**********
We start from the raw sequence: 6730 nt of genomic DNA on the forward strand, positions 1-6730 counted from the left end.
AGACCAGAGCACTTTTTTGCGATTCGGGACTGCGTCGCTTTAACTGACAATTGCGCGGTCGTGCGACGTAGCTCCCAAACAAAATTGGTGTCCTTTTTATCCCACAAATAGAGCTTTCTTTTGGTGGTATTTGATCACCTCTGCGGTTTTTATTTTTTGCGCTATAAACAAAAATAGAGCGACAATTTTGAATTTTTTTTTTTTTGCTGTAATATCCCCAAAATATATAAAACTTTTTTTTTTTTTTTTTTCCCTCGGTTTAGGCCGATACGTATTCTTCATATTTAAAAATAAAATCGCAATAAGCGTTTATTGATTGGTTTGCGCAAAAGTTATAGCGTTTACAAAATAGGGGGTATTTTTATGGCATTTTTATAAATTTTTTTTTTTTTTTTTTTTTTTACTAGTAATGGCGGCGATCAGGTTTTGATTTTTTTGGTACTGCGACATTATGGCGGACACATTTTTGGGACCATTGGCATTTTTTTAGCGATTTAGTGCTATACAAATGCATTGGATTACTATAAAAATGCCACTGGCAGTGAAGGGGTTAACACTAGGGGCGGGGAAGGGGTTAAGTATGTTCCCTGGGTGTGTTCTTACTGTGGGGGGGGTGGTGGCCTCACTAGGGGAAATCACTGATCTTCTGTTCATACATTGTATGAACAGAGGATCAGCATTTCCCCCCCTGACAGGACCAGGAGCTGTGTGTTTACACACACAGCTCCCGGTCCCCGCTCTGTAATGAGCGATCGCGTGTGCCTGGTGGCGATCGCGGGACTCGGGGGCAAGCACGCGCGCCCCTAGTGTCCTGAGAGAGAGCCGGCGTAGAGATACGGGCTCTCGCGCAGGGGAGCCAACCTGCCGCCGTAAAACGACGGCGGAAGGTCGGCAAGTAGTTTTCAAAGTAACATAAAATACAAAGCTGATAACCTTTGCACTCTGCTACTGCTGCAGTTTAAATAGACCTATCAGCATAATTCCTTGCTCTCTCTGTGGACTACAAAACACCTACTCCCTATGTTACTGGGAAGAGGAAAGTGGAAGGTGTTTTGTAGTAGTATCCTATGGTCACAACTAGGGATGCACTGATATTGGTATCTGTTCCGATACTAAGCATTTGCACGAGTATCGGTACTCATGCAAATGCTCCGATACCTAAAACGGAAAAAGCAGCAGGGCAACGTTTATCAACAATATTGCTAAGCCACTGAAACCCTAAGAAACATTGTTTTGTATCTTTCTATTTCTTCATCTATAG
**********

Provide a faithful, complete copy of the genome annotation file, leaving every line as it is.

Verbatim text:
We start from the raw sequence: 6730 nt of genomic DNA on the forward strand, positions 1-6730 counted from the left end.
AGACCAGAGCACTTTTTTGCGATTCGGGACTGCGTCGCTTTAACTGACAATTGCGCGGTCGTGCGACGTAGCTCCCAAACAAAATTGGTGTCCTTTTTATCCCACAAATAGAGCTTTCTTTTGGTGGTATTTGATCACCTCTGCGGTTTTTATTTTTTGCGCTATAAACAAAAATAGAGCGACAATTTTGAATTTTTTTTTTTTTGCTGTAATATCCCCAAAATATATAAAACTTTTTTTTTTTTTTTTTTCCCTCGGTTTAGGCCGATACGTATTCTTCATATTTAAAAATAAAATCGCAATAAGCGTTTATTGATTGGTTTGCGCAAAAGTTATAGCGTTTACAAAATAGGGGGTATTTTTATGGCATTTTTATAAATTTTTTTTTTTTTTTTTTTTTTTACTAGTAATGGCGGCGATCAGGTTTTGATTTTTTTGGTACTGCGACATTATGGCGGACACATTTTTGGGACCATTGGCATTTTTTTAGCGATTTAGTGCTATACAAATGCATTGGATTACTATAAAAATGCCACTGGCAGTGAAGGGGTTAACACTAGGGGCGGGGAAGGGGTTAAGTATGTTCCCTGGGTGTGTTCTTACTGTGGGGGGGGTGGTGGCCTCACTAGGGGAAATCACTGATCTTCTGTTCATACATTGTATGAACAGAGGATCAGCATTTCCCCCCCTGACAGGACCAGGAGCTGTGTGTTTACACACACAGCTCCCGGTCCCCGCTCTGTAATGAGCGATCGCGTGTGCCTGGTGGCGATCGCGGGACTCGGGGGCAAGCACGCGCGCCCCTAGTGTCCTGAGAGAGAGCCGGCGTAGAGATACGGGCTCTCGCGCAGGGGAGCCAACCTGCCGCCGTAAAACGACGGCGGAAGGTCGGCAAGTAGTTTTCAAAGTAACATAAAATACAAAGCTGATAACCTTTGCACTCTGCTACTGCTGCAGTTTAAATAGACCTATCAGCATAATTCCTTGCTCTCTCTGTGGACTACAAAACACCTACTCCCTATGTTACTGGGAAGAGGAAAGTGGAAGGTGTTTTGTAGTAGTATCCTATGGTCACAACTAGGGATGCACTGATATTGGTATCTGTTCCGATACTAAGCATTTGCACGAGTATCGGTACTCATGCAAATGCTCCGATACCTAAAACGGAAAAAGCAGCAGGGCAACGTTTATCAACAATATTGCTAAGCCACTGAAACCCTAAGAAACATTGTTTTGTATCTTTCTATTTCTTCATCTATAG